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Video, Audio
April 29, 2019

This webinar, accompanying the release of an MPI report, investigates the unintended consequences for English Learners of using the four-year high school graduation rate for federal school accountability.

Expert talks about child abuse prevention airforce
Video, Audio
April 23, 2019

Marking the release of an MPI report, this webinar examines what the growing intersection between U.S. immigration and child welfare systems means for protection agencies. Speakers also discuss promising child welfare policies and agency approaches to address the needs of children of immigrants and their families amid demographic change and rising immigration enforcement.

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Video, Audio
April 16, 2019

Over recent months, the number of Central American migrants apprehended at the U.S.-Mexico border has surged, presenting a critical challenge in the relationship between the two neighboring countries. Experts from a Study Group on U.S.-Mexico Migration convened by El Colegio de México and MPI discuss current trends, policies, and politics surrounding migration from the Northern Triangle of Central America and the U.S.-Mexico relationship, ways to improve U.S. and Mexican asylum systems, possible new approaches to labor migration, ways to address smuggling networks, and modernize border management.

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Recent Activity

Reports
October 2021

Many states and localities have language access laws and policies to ensure people who are Limited English Proficient (LEP) have effective access to essential public services and institutions. This report explores a wide range of common and unique features of these language access laws, highlighting how different jurisdictions have approached issues such as translation, interpretation, agency oversight, technical assistance, and community involvement.

Reports
October 2021

As migration levels rise, societies are facing competing narratives about immigration. Often, there is dissonance between top-down narratives from political leaders and bottom-up narratives spread through personal and media engagement. This report explores positive and negative narratives around migration in Colombia, Lebanon, Morocco, Sweden, and the United States to determine the contexts in which some stick while others fail.

Commentaries
October 2021

The U.S. decision to lift border restrictions for fully vaccinated international travelers represents the latest move by governments around the world to loosen COVID-19-era travel restrictions. Yet it underscores a major policy shift that has gone almost unnoticed: with vaccination moving from being a fast track to travel to becoming a required ticket. This raises significant equity and technical considerations, as this commentary explores.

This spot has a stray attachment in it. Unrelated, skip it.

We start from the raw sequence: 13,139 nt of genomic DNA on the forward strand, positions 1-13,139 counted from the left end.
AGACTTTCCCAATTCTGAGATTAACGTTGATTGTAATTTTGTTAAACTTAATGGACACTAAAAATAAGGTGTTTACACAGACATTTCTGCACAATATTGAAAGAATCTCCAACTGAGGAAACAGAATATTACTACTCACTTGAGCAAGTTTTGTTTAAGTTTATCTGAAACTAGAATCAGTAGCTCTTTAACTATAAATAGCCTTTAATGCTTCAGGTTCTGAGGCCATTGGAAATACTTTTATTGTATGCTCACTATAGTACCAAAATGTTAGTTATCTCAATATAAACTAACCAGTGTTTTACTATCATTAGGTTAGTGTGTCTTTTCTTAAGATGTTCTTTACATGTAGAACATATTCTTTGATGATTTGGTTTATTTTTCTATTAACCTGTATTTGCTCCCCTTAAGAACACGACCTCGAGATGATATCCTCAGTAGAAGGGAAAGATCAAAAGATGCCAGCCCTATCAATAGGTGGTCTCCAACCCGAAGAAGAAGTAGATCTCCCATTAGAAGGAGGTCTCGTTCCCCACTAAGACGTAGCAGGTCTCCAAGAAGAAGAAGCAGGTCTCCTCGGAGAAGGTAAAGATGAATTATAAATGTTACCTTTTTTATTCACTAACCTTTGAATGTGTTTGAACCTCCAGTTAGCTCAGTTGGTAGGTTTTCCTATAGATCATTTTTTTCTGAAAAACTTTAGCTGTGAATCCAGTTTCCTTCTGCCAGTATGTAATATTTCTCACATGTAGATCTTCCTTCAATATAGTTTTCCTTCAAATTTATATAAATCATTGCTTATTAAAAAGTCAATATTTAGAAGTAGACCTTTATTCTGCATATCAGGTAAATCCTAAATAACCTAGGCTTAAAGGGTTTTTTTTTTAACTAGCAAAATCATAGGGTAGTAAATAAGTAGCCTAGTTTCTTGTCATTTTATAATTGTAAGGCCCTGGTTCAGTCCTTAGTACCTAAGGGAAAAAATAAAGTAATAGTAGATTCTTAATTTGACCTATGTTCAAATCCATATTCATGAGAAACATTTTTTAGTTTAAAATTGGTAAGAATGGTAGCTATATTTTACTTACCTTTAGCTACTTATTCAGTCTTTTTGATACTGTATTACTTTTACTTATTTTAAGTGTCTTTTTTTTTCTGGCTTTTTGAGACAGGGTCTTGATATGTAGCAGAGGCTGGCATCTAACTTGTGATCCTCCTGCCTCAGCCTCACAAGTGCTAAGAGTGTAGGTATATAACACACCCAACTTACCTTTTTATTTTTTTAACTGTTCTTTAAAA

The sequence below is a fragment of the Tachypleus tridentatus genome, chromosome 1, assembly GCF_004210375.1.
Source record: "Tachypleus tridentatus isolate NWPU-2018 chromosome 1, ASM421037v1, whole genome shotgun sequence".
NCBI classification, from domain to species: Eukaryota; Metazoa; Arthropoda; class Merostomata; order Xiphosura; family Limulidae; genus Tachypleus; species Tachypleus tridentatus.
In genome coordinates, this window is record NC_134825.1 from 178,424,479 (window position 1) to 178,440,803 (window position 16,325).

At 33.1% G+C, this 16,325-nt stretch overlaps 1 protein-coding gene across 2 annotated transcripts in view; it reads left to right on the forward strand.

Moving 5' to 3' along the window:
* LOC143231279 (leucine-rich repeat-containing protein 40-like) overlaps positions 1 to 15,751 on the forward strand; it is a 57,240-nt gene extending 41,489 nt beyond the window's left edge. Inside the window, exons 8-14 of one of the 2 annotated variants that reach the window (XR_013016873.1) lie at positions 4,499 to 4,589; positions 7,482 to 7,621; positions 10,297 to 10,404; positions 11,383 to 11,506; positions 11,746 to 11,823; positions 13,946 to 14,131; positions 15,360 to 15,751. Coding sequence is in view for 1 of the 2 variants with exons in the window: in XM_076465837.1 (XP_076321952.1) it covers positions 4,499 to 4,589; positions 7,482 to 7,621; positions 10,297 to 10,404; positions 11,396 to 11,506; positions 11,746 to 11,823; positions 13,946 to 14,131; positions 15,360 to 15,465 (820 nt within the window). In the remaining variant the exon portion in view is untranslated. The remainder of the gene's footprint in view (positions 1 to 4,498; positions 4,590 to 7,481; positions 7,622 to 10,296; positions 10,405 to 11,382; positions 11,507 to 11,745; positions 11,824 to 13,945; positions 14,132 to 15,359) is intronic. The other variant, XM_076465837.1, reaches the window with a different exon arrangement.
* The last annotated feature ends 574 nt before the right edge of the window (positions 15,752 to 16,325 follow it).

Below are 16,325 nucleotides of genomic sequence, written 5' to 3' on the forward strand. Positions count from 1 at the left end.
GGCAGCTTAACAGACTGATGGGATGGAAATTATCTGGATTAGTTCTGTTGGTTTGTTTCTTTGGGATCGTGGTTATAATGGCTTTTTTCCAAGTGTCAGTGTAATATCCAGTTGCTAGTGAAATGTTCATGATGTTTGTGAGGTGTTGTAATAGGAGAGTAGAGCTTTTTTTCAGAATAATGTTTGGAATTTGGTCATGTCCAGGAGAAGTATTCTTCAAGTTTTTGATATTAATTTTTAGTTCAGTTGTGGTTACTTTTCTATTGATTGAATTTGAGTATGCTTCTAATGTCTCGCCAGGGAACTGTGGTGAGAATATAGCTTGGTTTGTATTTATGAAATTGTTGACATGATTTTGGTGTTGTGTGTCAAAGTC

Articles

Vietnamese immigrants are among the largest foreign-born groups from Asia in the United States. The first significant arrivals came at the end of the Vietnam War; more recent immigrants from Vietnam have been more likely to come through family sponsorship programs. This article examines different dimensions of this immigrant population.

Expert Q&A, Audio
October 13, 2021

MPI co-founder Demetrios G. Papademetriou takes on many questions, including whether the role of think tanks has evolved over the last two decades, in this conversation with MPI’s Natalia Banulescu-Bogdan. They also look ahead to the challenges that will dominate immigration policymaking in the years ahead.

Expert Q&A, Audio
October 12, 2021

Global warming and extreme heat are behind many of the phenomena linked to climate change. Hotter weather also has an impact on migration and on migrants, ranging from destinations such as the Middle East to parts of the United States. In recent years, there has been more attention paid to cases of migrant workers dying from the heat. In this episode, we speak with Tord Kjellstrom, a physician and researcher who has closely studied the relationship between extreme heat and population health, about what extreme heat means for migrants.

Reports
October 2021

La cantidad de migrantes africanos que viajan por América del Sur y Central con la esperanza de llegar a la frontera entre Estados Unidos y México para buscar asilo es pequeña, pero está aumentando. Este informe examina los factores que impulsan la migración africana a través de las Américas, las rutas y los desafíos comunes, y las respuestas de países de tránsito en América Latina.

Reports
October 2021

The number of African migrants traveling through South and Central America in hopes of reaching the U.S.-Mexico border, many seeking asylum, is small but increasing. This report examines the factors driving African migration through the Americas, common routes and challenges, and how transit countries are responding.